The effect of the combination therapy with RTX and IVIg on CAMR in pediatric patients has been reported in previous studies [8, 9]. However, the effect of the combination therapy in adult renal transplant recipients has not been established. We previously reported the beneficial effect of that therapy in 6 adult patients [11]. In this study, we investigated the effect of our protocol in larger patient group with longer follow-up period. The detailed mechanism for the development of CAMR has not been fully elucidated; however, in nature, antibody-mediated injury may be the main pathogenetic mechanism of CAMR [2, 3]. IVIg can suppress immunoglobulin synthesis, has anti-idiotypic activity against DSA (with resultant neutralization of DSA), blocks the Fc receptor, inhibits complement activation, and has anticytokine activity [13]. RTX, a chimeric anti-CD20 monoclonal antibody, can induce antibody-dependent cytotoxicity, complement-dependent cell killing, and apoptotic cell death, especially in B cells. Consequently RTX depletes B cells and interferes with antigen-presenting cell activity of B cells [14]. For this reason, RTX and IVIg, which target humoral immunity by different action mechanism, have been proposed as a therapeutic option for CAMR [8].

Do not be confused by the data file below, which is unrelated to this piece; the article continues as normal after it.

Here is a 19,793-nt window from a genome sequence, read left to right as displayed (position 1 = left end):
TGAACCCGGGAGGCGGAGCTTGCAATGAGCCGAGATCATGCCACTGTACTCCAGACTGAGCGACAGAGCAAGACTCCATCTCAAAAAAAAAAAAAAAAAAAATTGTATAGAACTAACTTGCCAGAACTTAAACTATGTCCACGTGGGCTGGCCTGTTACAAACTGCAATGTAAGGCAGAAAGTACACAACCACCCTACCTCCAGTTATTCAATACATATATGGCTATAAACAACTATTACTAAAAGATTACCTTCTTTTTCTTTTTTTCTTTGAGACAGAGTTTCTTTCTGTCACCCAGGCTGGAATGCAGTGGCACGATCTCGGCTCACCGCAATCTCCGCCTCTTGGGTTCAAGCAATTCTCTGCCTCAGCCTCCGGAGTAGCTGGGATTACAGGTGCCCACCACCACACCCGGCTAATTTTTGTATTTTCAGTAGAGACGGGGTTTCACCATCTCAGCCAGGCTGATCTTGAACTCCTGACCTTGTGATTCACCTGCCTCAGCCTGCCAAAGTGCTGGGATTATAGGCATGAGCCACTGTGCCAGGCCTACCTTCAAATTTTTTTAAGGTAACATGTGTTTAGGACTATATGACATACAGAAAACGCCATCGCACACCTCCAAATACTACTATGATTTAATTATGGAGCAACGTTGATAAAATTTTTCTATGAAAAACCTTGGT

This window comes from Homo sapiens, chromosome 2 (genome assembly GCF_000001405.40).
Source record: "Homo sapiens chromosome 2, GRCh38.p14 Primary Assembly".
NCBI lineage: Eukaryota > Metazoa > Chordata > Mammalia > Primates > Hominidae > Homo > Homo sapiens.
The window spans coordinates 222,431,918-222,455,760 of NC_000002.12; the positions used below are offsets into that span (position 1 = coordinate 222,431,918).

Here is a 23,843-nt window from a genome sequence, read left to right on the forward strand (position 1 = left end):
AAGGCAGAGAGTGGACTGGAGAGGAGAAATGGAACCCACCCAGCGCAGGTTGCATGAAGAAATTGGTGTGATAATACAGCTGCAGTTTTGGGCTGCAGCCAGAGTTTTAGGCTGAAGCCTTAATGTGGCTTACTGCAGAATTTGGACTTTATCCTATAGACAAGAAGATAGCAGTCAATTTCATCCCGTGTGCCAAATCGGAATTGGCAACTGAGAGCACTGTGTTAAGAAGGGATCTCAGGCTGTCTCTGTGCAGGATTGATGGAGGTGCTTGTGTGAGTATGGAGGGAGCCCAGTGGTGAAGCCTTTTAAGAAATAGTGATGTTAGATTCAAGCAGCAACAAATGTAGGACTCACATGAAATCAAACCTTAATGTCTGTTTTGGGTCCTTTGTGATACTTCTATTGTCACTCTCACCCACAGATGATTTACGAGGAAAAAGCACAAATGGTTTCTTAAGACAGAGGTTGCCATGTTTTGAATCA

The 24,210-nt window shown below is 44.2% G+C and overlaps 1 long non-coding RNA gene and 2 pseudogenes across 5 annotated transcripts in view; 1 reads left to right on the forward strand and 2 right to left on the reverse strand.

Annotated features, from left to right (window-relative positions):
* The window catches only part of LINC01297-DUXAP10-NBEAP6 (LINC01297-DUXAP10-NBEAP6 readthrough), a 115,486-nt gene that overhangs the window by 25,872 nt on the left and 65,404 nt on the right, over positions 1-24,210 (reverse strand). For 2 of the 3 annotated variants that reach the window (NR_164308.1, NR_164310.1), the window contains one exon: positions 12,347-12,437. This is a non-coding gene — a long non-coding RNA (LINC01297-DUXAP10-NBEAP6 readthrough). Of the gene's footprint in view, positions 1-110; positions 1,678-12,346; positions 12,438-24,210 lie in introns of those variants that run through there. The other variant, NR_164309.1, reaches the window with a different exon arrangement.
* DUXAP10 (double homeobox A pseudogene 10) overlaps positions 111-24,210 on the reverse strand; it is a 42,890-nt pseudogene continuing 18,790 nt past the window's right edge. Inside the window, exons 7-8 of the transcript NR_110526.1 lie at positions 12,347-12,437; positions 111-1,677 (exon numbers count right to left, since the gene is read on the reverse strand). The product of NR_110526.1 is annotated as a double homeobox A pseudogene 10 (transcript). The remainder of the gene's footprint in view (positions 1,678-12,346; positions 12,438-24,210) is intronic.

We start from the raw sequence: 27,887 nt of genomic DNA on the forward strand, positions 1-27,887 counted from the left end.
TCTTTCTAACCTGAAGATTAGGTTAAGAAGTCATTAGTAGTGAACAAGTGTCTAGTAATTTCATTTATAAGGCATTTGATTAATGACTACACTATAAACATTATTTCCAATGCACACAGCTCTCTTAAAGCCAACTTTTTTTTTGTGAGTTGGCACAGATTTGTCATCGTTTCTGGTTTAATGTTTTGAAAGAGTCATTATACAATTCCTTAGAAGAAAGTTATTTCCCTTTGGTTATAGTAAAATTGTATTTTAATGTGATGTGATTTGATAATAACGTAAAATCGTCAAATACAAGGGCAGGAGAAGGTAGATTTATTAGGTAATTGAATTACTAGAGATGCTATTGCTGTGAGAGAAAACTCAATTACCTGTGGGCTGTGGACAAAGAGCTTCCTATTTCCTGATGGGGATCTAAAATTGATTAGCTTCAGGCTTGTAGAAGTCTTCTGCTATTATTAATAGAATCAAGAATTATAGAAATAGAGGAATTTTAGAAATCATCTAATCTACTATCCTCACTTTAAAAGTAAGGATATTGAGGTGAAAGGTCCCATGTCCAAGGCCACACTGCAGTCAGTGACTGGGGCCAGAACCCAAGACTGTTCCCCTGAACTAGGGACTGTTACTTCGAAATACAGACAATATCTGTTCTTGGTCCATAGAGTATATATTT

At first, we investigated the effect of this combination therapy on the progression of CAMR by comparing the rate of decline in eGFR before and after RIT. After RIT, the overall ΔeGFR slopped down, and in particular, in 12 out of 18 patients (67%), the ΔeGFR showed a significant decrease, which is similar to the result from a previous report [9]. The amount of proteinuria, which is poor prognostic factor for allograft outcome, showed a decrease after RIT, as well [1517]. In addition, this protocol is well tolerated, and fatal infectious complications were not detected during the long-term follow-up period. All the above findings suggest that this protocol is not only effective but also safe for treating patients with CAMR.